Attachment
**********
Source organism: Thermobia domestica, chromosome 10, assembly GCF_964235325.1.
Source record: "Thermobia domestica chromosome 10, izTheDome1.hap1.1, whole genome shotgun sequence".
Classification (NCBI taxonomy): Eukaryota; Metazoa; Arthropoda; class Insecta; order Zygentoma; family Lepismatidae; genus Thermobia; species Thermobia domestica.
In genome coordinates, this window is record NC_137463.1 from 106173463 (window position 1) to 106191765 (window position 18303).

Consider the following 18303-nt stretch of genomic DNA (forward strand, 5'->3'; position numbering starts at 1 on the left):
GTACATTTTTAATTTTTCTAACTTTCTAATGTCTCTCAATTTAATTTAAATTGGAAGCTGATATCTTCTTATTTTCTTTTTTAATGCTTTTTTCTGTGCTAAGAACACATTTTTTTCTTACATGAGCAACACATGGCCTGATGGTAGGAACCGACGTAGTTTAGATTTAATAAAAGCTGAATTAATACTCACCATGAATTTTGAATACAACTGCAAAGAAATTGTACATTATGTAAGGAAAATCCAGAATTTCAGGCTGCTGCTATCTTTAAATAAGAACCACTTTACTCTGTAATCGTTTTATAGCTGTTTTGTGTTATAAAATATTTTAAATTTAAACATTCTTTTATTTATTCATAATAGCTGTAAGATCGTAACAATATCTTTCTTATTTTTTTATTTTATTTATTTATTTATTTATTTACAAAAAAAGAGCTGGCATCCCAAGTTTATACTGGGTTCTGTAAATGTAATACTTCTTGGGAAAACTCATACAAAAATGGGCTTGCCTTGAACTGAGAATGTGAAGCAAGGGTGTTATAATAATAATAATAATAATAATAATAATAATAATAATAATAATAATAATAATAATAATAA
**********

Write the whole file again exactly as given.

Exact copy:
Source organism: Thermobia domestica, chromosome 10, assembly GCF_964235325.1.
Source record: "Thermobia domestica chromosome 10, izTheDome1.hap1.1, whole genome shotgun sequence".
Classification (NCBI taxonomy): Eukaryota; Metazoa; Arthropoda; class Insecta; order Zygentoma; family Lepismatidae; genus Thermobia; species Thermobia domestica.
In genome coordinates, this window is record NC_137463.1 from 106173463 (window position 1) to 106191765 (window position 18303).

Consider the following 18303-nt stretch of genomic DNA (forward strand, 5'->3'; position numbering starts at 1 on the left):
GTACATTTTTAATTTTTCTAACTTTCTAATGTCTCTCAATTTAATTTAAATTGGAAGCTGATATCTTCTTATTTTCTTTTTTAATGCTTTTTTCTGTGCTAAGAACACATTTTTTTCTTACATGAGCAACACATGGCCTGATGGTAGGAACCGACGTAGTTTAGATTTAATAAAAGCTGAATTAATACTCACCATGAATTTTGAATACAACTGCAAAGAAATTGTACATTATGTAAGGAAAATCCAGAATTTCAGGCTGCTGCTATCTTTAAATAAGAACCACTTTACTCTGTAATCGTTTTATAGCTGTTTTGTGTTATAAAATATTTTAAATTTAAACATTCTTTTATTTATTCATAATAGCTGTAAGATCGTAACAATATCTTTCTTATTTTTTTATTTTATTTATTTATTTATTTATTTACAAAAAAAGAGCTGGCATCCCAAGTTTATACTGGGTTCTGTAAATGTAATACTTCTTGGGAAAACTCATACAAAAATGGGCTTGCCTTGAACTGAGAATGTGAAGCAAGGGTGTTATAATAATAATAATAATAATAATAATAATAATAATAATAATAATAATAATAATAATAATAA